Ten years ago, South Sudan became independent from Sudan to become the world’s newest country. The many disasters since then have dissuaded formal recognition of any other prospective countries, or any other changes to the extant international boundaries in Africa.
On paper, South Sudan offered much promise. Britain had governed the south of Sudan differently from the north within the Anglo-Egyptian Condominium, resulting in many disparities in culture, religion, and development. After a long civil war within Sudan, an independent South Sudan could in theory benefit from its oil resources and the support of its Christian neighbors, Uganda, Kenya, and Ethiopia. The Sudanese People’s Liberation Army (SPLA) prospered under the charismatic leadership of John Garang, a George Washington-like figure who became first vice president of Sudan. Garang argued powerfully for a unified, secular, and democratic Sudan.
The Republic of Sudan, under ex-president Omar Bashir, had discredited itself by hosting Carlos the Jackal, Osama bin Laden, and other nefarious figures in the early 1990s. Such foolishness was hard to live down, even after Sudan reversed course. Sudan rendered Carlos the Jackal to French custody in 1994, and attempted to deliver Osama bin Laden the same year, but the United States government refused on moral and legal grounds. Bin Laden’s famous successes from Afghanistan, after Sudan had expelled him, had the effect of making Sudan more notorious rather far-sighted in its attempts to forestall al-Qaeda’s terrorism. After two US embassies in Africa were bombed in 1998, the United States destroyed a medications factory in Khartoum with a missile strike, cementing Sudan’s status as an international pariah.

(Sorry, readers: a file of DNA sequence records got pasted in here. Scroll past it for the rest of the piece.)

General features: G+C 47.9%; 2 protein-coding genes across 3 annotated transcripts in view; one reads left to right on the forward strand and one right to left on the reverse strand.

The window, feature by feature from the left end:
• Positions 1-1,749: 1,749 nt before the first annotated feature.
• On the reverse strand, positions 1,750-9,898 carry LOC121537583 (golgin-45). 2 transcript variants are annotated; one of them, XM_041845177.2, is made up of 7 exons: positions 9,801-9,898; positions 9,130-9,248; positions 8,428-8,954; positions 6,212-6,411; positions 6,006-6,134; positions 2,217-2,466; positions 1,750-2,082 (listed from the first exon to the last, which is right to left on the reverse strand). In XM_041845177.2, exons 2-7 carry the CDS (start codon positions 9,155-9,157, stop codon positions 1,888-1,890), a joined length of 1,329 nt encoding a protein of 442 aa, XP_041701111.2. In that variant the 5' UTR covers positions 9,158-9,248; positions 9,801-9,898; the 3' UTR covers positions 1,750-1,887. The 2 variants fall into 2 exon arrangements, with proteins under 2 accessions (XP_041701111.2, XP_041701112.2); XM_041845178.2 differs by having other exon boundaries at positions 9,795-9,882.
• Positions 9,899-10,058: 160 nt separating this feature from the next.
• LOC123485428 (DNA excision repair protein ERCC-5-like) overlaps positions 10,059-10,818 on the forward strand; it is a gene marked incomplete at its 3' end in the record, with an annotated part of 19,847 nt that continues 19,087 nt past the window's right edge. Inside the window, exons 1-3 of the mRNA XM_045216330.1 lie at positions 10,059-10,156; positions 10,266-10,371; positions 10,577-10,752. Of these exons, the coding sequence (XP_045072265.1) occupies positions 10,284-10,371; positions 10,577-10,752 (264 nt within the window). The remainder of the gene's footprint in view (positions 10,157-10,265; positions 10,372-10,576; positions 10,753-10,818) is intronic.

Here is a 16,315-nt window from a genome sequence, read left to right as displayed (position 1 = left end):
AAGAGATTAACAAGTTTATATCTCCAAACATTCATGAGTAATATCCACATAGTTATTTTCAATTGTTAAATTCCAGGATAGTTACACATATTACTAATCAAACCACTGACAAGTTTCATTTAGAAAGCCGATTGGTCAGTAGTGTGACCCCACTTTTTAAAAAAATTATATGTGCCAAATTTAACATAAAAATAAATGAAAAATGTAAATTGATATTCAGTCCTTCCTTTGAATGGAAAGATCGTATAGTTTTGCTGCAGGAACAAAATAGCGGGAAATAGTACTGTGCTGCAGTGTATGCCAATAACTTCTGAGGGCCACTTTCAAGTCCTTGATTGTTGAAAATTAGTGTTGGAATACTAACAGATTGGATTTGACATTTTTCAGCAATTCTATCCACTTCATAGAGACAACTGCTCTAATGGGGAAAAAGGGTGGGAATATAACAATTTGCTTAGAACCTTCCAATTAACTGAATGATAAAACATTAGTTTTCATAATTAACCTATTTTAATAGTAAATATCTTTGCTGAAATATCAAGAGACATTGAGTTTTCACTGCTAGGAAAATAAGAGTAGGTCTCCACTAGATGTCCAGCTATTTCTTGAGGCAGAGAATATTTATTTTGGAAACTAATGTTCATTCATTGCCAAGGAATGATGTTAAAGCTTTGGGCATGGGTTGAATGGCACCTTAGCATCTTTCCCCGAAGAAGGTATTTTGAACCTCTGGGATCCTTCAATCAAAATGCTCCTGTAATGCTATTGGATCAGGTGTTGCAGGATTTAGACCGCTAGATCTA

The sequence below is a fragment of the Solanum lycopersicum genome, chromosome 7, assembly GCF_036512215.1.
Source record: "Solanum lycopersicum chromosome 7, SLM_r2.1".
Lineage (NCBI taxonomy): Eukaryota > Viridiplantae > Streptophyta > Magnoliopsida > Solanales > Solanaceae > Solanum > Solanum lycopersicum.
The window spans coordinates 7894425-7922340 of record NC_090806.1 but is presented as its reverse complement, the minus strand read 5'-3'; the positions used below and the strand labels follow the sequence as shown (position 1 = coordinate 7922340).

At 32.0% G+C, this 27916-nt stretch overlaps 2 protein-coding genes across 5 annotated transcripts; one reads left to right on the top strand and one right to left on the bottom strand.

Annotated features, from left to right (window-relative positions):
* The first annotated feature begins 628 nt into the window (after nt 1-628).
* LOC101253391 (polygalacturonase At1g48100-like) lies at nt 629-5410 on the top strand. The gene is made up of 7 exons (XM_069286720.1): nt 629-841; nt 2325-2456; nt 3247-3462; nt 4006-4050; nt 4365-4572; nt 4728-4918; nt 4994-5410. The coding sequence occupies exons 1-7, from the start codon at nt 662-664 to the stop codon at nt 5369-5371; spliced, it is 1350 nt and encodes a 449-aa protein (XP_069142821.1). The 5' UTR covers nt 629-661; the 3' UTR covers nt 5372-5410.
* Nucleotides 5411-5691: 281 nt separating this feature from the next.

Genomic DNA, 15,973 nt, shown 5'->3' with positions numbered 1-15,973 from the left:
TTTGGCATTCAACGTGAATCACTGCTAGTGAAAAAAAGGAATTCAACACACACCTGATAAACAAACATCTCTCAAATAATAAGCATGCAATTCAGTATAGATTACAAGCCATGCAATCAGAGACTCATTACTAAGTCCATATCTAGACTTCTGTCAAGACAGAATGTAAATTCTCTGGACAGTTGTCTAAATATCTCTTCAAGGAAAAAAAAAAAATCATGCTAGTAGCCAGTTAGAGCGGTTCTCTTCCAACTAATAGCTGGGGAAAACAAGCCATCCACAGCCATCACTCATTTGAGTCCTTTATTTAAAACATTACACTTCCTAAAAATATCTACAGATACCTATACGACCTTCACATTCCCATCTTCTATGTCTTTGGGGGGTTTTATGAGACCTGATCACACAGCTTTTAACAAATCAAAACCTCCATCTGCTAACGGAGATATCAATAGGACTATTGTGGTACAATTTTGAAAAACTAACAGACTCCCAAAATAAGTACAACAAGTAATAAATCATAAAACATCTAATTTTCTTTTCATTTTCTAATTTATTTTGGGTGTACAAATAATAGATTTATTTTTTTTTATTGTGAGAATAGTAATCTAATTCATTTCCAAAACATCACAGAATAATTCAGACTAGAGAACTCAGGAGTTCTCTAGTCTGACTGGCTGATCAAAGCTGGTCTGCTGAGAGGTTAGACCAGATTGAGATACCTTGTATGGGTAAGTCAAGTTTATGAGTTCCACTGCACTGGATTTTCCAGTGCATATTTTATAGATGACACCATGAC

Unfortunately, none of Sudan’s failures meant that South Sudan would succeed. John Garang died in a helicopter crash in 2005. The referendum on South Sudanese independence proceeded in 2011 without any clear leaders for what would become a sovereign nation. The SPLA leaders shut out the educated South Sudanese diaspora from any position of power or influence. Garang had earned his PhD at Iowa State University, and many other South Sudanese were trained at the world’s best universities, but independence was seized by the SPLA as a chance to profit from their years of fighting in the bush. President Salva Kiir, for example, never finished primary school, in a society that strongly values formal education. The purported Christian ethic of South Sudanese leadership was belied by polygamy practiced as conspicuous consumption, with senior leaders keeping dozens of wives. The SPLA’s ex-chief of staff, Paul Malong, had 112 wives at once.